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Why DNSFilter replaced InfluxDB with TimescaleDB (dnsfilter.com)
133 points by LogicX on March 7, 2018 | hide | past | favorite | 48 comments

I find it fascinating how almost every No/NewSQL database in almost every use case niche (document, time series, key value, etc.) gets blown out of the water by Postgres either from day one or a couple of Postgres releases later (sometimes using a plugin). It just goes to show how great their technology is. Plus, its very mature, well understood, safe, secure and stable. And its much more likely to still be around (maintained) 10 years from now than the current NoSQL flavor of the month.

After we had some pretty horrendous experiences with several NoSQL dbs (mostly MongoDB, CouchDB) on client projects, we strongly urge all clients to just use Postgres. The only exceptions are redis (for caching, queues, etc.) and elasticsearch (for ... search), which are just very convenient complements to Postgres. We have never found a single instance where the postgres performance was not as good or better than the NoSQL alternative.

I use and like Postgres, but it's crazy to say there's never a scenario where putting data somewhere else makes sense. You just named two examples, Redis and Elasticsearch.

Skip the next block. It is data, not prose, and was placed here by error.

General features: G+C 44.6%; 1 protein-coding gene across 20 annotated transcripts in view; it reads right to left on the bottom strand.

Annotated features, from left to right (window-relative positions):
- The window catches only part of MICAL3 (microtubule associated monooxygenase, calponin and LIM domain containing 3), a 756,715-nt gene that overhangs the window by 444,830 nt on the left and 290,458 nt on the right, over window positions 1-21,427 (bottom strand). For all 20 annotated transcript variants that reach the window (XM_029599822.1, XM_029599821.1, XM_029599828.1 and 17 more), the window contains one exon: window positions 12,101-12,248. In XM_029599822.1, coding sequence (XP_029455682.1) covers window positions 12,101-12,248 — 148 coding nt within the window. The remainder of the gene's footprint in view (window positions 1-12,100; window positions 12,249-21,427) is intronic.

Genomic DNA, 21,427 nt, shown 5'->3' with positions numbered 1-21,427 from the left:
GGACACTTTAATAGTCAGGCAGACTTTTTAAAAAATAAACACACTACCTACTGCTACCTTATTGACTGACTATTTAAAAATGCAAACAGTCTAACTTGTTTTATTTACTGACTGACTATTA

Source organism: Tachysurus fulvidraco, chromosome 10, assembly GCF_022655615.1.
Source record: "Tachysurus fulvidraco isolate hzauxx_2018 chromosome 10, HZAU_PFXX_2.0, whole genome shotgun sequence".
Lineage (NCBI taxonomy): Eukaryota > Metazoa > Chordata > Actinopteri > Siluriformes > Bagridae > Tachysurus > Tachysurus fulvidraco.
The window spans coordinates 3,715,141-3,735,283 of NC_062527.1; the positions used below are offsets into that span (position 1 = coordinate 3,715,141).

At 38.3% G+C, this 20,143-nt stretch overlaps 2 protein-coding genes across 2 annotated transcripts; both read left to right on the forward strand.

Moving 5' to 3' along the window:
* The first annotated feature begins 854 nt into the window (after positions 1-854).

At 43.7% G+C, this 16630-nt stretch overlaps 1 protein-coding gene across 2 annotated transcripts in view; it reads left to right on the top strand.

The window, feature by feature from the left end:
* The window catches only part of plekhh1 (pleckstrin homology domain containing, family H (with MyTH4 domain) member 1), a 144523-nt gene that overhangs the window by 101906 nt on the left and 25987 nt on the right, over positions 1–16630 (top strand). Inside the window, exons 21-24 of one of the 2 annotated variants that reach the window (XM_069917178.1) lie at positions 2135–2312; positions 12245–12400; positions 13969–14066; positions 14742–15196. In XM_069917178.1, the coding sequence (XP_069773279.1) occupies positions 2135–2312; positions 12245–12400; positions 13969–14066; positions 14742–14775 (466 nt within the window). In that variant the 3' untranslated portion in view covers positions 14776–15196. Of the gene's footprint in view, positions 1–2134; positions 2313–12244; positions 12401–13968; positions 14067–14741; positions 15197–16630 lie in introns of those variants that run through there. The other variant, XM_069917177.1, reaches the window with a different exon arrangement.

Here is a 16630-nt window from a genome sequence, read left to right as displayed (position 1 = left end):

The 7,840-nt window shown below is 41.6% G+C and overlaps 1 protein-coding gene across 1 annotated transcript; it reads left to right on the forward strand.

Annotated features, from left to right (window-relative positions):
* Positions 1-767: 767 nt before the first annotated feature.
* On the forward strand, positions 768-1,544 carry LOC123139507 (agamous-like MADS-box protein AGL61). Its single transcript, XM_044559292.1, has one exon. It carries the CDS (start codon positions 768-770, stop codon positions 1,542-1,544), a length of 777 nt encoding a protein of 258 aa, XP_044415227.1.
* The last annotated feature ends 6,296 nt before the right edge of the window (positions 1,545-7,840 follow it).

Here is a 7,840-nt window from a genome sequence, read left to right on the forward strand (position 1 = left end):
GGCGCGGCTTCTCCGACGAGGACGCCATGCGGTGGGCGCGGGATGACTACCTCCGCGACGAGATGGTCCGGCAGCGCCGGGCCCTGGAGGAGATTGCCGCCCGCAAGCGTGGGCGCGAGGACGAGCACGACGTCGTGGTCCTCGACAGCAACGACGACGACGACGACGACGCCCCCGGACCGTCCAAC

It might be fair to say something like: if you have a general purpose OLTP workload with lots of individual reads and writes, with lots of interconnected relationships between models, where you'll need to query and index by lots of different attributes, then you'll probably see as good or better performance with Postgres vs a NoSQL alternative.

But there are other uses where you'll have a much easier time using a message queue, a streaming platform like Kafka, flat files in S3, some ingestion system to feed HDFS or Redshift, a sharded key/value store like DynamoDB, etc.

I would even go as far as to say, in my own anecdotal experience, for every case where I've seen an app struggling because they're pushing a NoSQL DB beyond its sweet spot, I've seen another app struggling due to pushing Postgres or MySQL. Things like writing all application logs to the primary Postgres DB, or using it as a message queue. To be fair, the catalyst of the problem in these cases is usually the mixed workloads in a single DB instance, and a separate instance of Postgres would work better. But still, other tools that are built for a much more specific purpose can go even further. Plus they can be easier to tune, with Postgres you'll often have to worry about configuration and things like query planner statistics, vacuuming, and XID wraparound.

I think there is a problem in that a number of current developers never went through the era where SQL (whatever DB you want) was the only choice. Specialized DBs came about - NoSQL, Graph, etc. Developers not trained in or experienced with the basics go with what they deem shiny and interesting. As experience grows, one realizes hey, maybe something like Postgres makes sense.